The Nigerian civil war, sparked by agitations from the greater majority of Eastern Nigerians who felt politically, socially, and economically marginalized has since become a national theme within Nigeria’s historical context, inciting continued public outcry to present date.
What many, however, may not know is that the Indigenous People of Biafra, led by Chukwuemeka Odemegwu-Ojukwu was not the first group to attempt breaking away from the Nigerian State. That honour belongs to a man who has since faded from memory.
Major Isaac Jasper Adaka Boro, fondly called ‘Boro’, a Nigerian nationalist, Ijaw, and soldier, was one of the pioneers of minority rights activism in Nigeria.
Ten years after the discovery of oil in his native Oloibiri, Isaac Boro led a revolt against the Federal Government, seeking a break away from the Nigerian nation whom he believed had cheated the Niger Delta region in its reward formula despite the region’s role as the golden goose of a country which was in its heydays of oil boom.
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He was many parts and different things to different people – a university students leader, a teacher, policeman and Nigerian army officer. An undergraduate student of chemistry and student union president at the University of Nigeria, Nsukka, he left school to lead an armed protest against the exploitation of oil and gas resources in the Niger Delta areas which benefited mainly the federal government of Nigeria and Eastern region with capital in Enugu and nothing was given to the Niger Delta people.
He believed that the people of the area deserved a larger share of proceeds of the oil wealth. He formed the Niger Delta Volunteer Force, an armed militia with members consisting mainly of his fellow Ijaw ethnic group.
They declared the Niger Delta Republic on February 23, 1966 and fought with federal forces for twelve days before being defeated. Boro and his comrades were jailed for treason.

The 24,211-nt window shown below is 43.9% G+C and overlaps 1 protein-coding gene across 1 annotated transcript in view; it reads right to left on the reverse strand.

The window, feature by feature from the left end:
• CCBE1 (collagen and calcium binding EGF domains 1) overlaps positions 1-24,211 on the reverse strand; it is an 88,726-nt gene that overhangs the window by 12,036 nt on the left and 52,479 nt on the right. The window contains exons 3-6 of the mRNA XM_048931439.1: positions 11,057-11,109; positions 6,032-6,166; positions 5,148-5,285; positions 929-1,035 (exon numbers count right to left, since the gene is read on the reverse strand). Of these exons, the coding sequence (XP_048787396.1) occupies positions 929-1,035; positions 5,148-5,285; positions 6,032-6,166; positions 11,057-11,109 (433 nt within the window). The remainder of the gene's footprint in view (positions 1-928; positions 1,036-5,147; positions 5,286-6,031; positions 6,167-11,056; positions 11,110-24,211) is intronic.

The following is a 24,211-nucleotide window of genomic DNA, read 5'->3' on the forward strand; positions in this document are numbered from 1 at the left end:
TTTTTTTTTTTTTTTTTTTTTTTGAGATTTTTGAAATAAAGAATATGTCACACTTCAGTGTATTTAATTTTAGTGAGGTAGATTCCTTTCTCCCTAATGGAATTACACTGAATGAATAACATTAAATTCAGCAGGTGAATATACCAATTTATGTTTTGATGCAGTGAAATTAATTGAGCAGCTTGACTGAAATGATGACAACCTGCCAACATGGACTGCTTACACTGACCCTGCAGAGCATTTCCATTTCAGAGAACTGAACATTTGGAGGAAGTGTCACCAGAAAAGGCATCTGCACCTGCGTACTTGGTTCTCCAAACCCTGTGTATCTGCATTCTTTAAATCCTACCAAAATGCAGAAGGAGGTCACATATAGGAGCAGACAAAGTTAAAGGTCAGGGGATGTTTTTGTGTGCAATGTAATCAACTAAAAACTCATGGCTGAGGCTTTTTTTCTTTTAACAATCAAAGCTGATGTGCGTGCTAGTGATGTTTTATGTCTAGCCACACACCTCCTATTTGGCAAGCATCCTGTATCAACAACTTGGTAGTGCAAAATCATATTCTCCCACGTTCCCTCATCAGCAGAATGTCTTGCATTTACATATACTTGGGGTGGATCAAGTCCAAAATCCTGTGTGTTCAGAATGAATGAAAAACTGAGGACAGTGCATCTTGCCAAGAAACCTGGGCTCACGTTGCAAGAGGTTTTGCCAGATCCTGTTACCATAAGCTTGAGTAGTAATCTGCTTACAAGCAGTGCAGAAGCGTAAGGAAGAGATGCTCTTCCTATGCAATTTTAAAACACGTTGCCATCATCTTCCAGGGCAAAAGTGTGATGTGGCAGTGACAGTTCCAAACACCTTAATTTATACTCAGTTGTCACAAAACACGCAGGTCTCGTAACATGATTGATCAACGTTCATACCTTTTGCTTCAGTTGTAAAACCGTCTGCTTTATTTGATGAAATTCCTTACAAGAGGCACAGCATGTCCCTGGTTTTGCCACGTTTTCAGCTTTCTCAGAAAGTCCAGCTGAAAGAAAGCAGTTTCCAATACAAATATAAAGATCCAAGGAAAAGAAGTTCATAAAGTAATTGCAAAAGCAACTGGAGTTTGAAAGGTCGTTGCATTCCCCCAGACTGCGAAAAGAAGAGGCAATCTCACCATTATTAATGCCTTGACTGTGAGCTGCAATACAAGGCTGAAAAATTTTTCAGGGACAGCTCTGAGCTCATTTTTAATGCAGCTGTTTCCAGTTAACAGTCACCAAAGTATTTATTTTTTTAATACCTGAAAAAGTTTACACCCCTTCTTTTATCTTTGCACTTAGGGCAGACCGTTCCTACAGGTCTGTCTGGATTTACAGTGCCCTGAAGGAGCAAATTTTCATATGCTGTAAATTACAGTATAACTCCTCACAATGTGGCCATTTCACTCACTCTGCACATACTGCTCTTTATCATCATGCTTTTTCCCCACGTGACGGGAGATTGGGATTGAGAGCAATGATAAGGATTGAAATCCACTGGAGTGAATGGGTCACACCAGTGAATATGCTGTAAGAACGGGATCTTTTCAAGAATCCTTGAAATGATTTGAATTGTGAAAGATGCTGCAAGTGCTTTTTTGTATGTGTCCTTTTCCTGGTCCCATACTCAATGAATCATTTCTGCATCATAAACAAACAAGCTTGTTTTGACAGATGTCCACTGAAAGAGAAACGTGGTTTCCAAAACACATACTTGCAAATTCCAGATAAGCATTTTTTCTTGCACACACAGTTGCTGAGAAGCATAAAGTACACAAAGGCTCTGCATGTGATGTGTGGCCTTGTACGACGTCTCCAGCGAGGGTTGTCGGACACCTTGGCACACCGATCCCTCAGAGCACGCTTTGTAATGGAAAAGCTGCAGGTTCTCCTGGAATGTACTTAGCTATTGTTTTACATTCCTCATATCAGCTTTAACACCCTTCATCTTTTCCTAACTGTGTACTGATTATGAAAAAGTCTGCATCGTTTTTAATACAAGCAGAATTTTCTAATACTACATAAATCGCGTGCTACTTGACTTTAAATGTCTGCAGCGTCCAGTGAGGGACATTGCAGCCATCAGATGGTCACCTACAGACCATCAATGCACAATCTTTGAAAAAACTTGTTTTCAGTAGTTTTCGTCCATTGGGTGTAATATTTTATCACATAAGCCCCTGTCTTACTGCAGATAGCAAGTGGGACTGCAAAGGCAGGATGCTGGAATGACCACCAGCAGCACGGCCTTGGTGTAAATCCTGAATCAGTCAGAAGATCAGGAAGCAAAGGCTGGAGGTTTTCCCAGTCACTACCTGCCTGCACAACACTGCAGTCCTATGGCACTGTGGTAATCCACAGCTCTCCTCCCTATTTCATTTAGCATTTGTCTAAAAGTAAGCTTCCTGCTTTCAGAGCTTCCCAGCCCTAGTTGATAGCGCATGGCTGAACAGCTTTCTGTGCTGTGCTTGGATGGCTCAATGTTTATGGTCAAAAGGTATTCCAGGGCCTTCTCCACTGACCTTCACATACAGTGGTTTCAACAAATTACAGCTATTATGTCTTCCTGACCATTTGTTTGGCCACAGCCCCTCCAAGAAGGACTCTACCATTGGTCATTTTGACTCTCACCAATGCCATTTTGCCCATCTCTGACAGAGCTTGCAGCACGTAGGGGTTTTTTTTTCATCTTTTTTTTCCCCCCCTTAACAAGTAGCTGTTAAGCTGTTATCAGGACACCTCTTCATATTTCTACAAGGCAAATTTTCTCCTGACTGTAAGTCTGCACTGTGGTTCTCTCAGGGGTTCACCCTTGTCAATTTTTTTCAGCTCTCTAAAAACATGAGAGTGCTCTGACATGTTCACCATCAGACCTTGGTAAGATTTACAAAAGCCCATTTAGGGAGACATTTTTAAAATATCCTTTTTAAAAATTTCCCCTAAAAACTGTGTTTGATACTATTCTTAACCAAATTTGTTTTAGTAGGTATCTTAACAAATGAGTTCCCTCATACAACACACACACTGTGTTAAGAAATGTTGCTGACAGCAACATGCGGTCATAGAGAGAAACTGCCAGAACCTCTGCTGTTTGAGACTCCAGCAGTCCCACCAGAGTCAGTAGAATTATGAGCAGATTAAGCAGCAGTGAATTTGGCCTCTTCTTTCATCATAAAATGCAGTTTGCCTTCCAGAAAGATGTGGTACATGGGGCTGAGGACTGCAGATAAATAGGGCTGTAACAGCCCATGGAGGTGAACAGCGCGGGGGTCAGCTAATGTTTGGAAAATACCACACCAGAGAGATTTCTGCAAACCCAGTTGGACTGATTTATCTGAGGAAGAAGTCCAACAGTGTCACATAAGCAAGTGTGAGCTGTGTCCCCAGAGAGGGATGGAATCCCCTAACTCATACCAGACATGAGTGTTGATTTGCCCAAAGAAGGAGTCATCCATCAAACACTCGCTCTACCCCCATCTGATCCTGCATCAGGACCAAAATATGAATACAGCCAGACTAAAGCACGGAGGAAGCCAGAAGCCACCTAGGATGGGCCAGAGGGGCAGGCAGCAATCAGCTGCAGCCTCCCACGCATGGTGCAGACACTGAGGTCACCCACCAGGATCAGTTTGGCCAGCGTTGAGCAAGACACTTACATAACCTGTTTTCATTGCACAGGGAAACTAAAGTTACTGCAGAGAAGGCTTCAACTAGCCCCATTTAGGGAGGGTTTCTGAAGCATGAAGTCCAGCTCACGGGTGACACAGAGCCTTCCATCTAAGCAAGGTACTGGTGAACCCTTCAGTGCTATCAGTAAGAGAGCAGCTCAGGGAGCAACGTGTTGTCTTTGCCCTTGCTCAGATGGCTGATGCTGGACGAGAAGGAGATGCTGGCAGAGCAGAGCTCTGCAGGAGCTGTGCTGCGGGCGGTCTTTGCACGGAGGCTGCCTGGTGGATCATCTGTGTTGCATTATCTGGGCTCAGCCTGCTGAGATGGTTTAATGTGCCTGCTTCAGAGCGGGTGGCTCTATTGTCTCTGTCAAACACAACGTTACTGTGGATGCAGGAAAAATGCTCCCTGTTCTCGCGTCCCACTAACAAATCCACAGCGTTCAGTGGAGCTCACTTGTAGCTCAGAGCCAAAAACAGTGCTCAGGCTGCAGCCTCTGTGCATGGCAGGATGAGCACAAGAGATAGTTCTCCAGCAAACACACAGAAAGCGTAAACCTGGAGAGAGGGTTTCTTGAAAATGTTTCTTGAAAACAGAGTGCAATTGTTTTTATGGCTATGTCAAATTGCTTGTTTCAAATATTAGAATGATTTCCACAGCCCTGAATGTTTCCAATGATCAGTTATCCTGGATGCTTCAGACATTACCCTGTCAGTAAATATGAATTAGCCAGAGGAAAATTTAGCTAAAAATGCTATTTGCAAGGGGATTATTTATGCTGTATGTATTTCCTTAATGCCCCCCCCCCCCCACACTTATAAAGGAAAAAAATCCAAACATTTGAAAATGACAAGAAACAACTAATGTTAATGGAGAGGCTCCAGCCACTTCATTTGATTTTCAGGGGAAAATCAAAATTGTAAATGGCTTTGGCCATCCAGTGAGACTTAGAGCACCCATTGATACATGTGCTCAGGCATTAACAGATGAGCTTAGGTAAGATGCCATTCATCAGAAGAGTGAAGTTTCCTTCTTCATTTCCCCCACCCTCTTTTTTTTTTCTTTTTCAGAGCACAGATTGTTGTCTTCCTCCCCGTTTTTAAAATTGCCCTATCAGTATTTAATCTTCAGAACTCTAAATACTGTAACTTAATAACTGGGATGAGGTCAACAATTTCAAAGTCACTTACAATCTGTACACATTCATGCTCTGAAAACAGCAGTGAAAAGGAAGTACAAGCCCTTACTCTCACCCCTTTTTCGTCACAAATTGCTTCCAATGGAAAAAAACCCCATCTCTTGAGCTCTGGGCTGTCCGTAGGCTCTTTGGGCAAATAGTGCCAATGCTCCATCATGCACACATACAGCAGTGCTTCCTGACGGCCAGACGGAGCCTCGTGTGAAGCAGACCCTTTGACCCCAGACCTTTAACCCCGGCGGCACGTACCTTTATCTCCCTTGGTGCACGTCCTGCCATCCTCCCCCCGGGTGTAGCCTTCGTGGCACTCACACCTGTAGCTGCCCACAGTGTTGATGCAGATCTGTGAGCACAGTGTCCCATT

During his February 23 1966 declaration of the secession of the “Niger Delta Republic”, Boro said:
“Today is a great day, not only in your lives but also in the history of the Niger Delta. Perhaps, it will be the greatest day for a very long time. This is not because we are going to bring the heavens down, but because we are going to demonstrate to the world what and how we feel about oppression. Remember your 70-year-old grandmother who still farms before she eats; remember also your poverty-stricken people; remember, too, your petroleum which is being pumped out daily from your veins; and then fight for your freedom.”
Following their arrest, the federal regime of General Yakubu Gowon granted him amnesty on the eve of the Nigerian Civil War in May 1967. He then enlisted and was commissioned as a major in the Nigerian army. He fought on the side of the Federal Government but was killed under mysterious circumstances in active service in 1968 at Ogu (near Okrika) in Rivers state, with many insisting that Boro was betrayed by the Nigerian government.
The Nigerian Civil War, which broke out months after Boro’s failed attempt to create the first geographical division in Nigeria, has since drowned the secession attempt of the Niger Delta Republic; but then again, one may not help but wonder what history could have dished out to the Nigerian state if the fragmented ethnicities had successfully forced a break away from the marriage ceremony occasioned by Sir Frederick Lord Lugard in event of the amalgamation of the Northern and Southern protectorates which gave birth to our beloved Nigeria, with all of its frailties.
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